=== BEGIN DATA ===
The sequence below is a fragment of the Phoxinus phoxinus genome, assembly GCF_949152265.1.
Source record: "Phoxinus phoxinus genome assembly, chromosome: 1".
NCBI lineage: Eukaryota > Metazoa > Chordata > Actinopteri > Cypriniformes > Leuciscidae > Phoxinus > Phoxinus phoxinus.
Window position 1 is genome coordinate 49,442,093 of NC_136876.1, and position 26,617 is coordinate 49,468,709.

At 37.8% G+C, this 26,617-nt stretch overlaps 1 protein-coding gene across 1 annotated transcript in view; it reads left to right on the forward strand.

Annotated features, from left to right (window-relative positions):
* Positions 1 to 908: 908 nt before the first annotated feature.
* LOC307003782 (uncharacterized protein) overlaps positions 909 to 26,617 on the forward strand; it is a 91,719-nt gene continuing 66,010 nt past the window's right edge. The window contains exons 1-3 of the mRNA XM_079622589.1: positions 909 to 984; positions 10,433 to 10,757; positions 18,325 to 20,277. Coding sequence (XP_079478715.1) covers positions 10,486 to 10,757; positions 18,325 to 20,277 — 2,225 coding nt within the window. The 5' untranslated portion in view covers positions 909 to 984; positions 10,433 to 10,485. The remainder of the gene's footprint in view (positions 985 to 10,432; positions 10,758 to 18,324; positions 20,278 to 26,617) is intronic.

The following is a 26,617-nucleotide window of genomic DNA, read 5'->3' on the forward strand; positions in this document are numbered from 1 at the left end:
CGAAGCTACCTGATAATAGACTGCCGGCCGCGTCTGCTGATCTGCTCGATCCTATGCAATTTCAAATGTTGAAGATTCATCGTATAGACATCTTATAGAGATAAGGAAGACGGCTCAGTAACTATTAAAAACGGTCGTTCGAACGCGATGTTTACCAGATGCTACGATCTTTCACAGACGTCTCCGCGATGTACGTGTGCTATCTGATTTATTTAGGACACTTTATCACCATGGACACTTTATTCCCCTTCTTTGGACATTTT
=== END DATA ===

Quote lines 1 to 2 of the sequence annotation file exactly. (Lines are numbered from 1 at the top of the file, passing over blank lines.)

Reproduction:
The sequence below is a fragment of the Phoxinus phoxinus genome, assembly GCF_949152265.1.
Source record: "Phoxinus phoxinus genome assembly, chromosome: 1".